Make IE behave like a modern browser

When developing websites, the fact that IE currently is dominating the browser market really is a mystery. It's the browser with the most bugs and least exiting features, its support for standards is crappy at best and there are way better free alternatives. I haven't really used any advanced features of the other browsers yet, problem is that IE fails at even the most basic stuff such as PNG images, abbr tags and CSS pseudo elements. So we need to give IE some help...

All of the above mentioned problems are easily fixed by either adding some extra CSS definitions or by adding JavaScript events. Adding it directly to the source would mean that we add unneeded markup to other (more modern) browsers, and thus using unnecessary resources, as such the best practise is IMO to fix IE's shortcomings through JavaScript helper functions.


When Microsoft decided to include support for PNG images in IE (IIRC version 4.01), they decided not to include support for alpha channels support for transparency. Although it was/is an optional part of the PNG specification, not including support for it seems a bit like creating a car without window wipers. Microsoft eventually figured this out and have been promising full PNG support (for IE) for the last seven years, but the closest they've come is to add a proprietary extension with IE 5.5. However this does make a solution possible, albeight only for IE 5.5+ with JavaScript enabled...

// IE helper for PNG transparency...
// Usage: IeFixPngTrans(ImageId,SourcePng);

function IeFixPngTrans(ImgId,NewImgPath) {
  if (!document.getElementById(ImgId)) return false;
  var objElm = document.getElementById(ImgId);
  objElm.src = "spot.gif"; = "progid:DXImageTransform.Microsoft.AlphaImageLoader(src='" + NewImgPath + "', sizingMethod='scale')";

In the above example ImageId is an id assigned to the image we'd like to fix, while SourcePng is the path to the PNG image. This function actually creates a new instance of the image, so note that the function replaces the original image with a transparent image (spot.gif). You'll find a working example in the (self contained) demo document...


This also is one of those things that make you wonder what motivates Microsoft to include support for something or not. Take this article as an example, as usual for something written about technology it's filled with abbreviations. And if it's the first time you're reading about PNG images you have no way of knowing that it stands for "Portable Network Graphics". <abbr> to the rescue! If you hover you mouse over one of those three letter occurrences (has a dotted bottom border) you'll get the full meaning of the abbreviation. A great little feature, though (surprise, surprise!) it isn't natively supported in IE. Again, however a solution is available through some JavaScript...

// IE helper for abbr(eviations)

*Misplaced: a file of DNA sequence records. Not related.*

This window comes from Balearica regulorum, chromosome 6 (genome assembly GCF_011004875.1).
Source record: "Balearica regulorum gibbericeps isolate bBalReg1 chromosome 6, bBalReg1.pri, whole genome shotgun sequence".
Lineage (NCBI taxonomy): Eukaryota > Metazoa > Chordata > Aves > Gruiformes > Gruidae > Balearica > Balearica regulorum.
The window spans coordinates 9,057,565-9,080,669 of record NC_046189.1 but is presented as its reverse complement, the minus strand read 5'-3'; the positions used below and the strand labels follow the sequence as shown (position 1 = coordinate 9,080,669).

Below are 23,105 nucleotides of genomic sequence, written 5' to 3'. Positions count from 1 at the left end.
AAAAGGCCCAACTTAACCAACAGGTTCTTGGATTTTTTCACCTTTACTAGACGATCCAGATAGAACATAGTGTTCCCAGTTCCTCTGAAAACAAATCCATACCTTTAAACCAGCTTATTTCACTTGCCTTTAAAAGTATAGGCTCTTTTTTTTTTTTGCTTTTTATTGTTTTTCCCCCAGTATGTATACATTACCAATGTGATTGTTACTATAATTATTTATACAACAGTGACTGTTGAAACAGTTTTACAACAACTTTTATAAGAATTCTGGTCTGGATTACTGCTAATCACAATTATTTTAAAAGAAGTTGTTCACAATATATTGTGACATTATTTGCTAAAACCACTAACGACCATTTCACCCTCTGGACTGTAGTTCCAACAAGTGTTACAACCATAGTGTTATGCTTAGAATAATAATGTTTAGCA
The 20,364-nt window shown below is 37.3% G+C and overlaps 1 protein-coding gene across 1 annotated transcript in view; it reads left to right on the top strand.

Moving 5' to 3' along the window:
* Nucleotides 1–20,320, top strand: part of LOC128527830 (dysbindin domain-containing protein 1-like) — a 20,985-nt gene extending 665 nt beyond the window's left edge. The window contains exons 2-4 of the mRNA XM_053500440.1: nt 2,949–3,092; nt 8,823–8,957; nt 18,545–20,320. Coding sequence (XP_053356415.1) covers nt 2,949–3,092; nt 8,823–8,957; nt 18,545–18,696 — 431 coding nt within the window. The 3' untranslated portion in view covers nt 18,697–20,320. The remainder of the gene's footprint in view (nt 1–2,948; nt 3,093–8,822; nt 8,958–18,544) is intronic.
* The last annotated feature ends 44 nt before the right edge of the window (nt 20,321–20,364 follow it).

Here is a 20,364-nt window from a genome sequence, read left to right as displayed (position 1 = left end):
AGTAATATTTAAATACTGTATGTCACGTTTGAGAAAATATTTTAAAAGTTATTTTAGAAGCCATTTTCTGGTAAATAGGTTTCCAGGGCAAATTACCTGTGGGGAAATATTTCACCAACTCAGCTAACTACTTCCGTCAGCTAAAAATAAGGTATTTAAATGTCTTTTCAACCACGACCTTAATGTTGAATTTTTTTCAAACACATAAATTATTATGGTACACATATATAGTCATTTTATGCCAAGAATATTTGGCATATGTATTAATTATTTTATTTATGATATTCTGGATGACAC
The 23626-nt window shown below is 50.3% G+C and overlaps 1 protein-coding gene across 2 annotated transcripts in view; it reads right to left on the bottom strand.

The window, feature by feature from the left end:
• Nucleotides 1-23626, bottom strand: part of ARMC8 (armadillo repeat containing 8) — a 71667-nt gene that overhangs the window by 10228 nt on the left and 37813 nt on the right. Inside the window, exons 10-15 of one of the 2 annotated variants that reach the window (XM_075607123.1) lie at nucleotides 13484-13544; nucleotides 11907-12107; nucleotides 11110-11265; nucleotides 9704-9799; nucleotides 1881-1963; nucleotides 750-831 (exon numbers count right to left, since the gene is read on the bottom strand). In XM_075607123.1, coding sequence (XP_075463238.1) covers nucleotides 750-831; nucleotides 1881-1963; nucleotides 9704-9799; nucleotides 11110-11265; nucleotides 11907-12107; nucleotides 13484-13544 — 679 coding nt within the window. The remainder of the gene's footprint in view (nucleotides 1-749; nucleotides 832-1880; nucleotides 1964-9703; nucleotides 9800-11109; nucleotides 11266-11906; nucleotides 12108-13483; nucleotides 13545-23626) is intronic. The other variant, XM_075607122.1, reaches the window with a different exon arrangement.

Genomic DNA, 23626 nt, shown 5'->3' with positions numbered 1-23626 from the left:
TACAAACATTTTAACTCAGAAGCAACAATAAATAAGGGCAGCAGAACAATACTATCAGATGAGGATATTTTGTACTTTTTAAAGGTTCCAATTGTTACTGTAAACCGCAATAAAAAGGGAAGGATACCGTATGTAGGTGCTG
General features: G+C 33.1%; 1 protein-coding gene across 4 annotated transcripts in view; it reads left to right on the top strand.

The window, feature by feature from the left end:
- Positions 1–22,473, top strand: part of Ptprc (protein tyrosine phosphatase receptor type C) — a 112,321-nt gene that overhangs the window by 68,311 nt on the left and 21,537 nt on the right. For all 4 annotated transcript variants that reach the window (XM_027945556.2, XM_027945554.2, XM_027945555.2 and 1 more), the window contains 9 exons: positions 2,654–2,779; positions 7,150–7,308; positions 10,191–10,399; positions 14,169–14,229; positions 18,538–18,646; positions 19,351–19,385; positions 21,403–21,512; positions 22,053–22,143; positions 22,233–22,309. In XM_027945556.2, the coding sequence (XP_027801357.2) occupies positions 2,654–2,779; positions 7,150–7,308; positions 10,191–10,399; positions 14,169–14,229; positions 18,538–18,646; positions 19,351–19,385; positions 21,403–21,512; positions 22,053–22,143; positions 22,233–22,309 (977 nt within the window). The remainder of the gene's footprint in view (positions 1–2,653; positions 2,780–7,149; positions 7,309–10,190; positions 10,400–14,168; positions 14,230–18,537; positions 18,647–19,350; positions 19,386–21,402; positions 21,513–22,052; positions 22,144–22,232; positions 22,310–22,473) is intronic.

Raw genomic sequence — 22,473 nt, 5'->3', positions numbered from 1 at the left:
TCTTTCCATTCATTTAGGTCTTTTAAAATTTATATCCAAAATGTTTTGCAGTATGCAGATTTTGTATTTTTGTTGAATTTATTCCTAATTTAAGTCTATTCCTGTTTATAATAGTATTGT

// Based on a script by Marek Prokop (

function IeStyleAbbr() {
  var objDocBody = document.body.innerHTML;
  var strRegexFind = /<ABBR([^>]*)>([^<]*)<\/ABBR>/g;
  var strRegexReplace = "<ABBR $1><SPAN class=\"abbr\" $1>$2</SPAN></ABBR>";
  var objNewDocBody = objDocBody.replace(strRegexFind,strRegexReplace);
  document.body.innerHTML = objNewDocBody;

The above function will add an extra <span class="abbr"> to abbreviation tags, so simply add declarations for this together with your normal styles for abbr tags. This technique was originally developed by Marek Prokup, although structurally different the above function basically does the same thing. A working example is in the demo document...

CSS' dynamic pseudo elements

Basically this is the ability to change page rendering in response to user actions such as mouse hovering. More details in part 5 of the CSS 2.1 specifications. With this in our toolbox it's a simple(r) task to create lightweight, accessible and standards-compliant CSS-only elements such as drop down menus. Then in from the right comes IE, which of course only implements :hover for link elements. Well luckily for us we can force the behaviour onto IE through JavaScript...

// IE helper for dropdown menus
// Based on a function by Patrick Griffiths and Dan Webb (
// Usage: IeBighFish(ContainerId,Elements);

IeBighFish = function(objId,objTag) {
  var objElm = document.getElementById(objId);
  var objTag = objElm.getElementsByTagName(objTag);
  for (var i=0; i<objTag.length; i++) {
    objTag[i].onmouseover=function() {
      this.className+=" sfhover";
    objTag[i].onmouseout=function() {
      this.className=this.className.replace(new RegExp(" sfhover\\b"), "");

This will add and remove the sfhover class to any processed elements as we move over mouse pointer over/off it, forcing IE to behave like a modern browser. In the usage example ContainerId is the id of the container for Elements we'd like to add the behaviours to. This technique was originally published in an article entitled "Suckerfish dropdowns" written by Patrick Griffiths and Dan Webb. The major difference between the original and this function is that the one above is rewritten to be more reusable (it doesn't contain any hard coded identifiers). Again you'll find a working example of the above technique in the accompanying demo document...

Forcing it onto IE

Since all of this is something that we don't want to bother modern browsers with, we wrap it up by placing the triggers inside an if query only matched by IE. Since I want this to be executed I append it all in the window.onload statement...

// Window onload event trigger
window.onload = function() {
  //General functions
  //IE Only

  if (window.attachEvent && !(window.opera)){

I've prepared a document that demonstrates the above. To make stealing it easy, I've included all the necessary code inline. This work is licensed under a Creative Commons License. As always, comments and corrections are very much welcomed!

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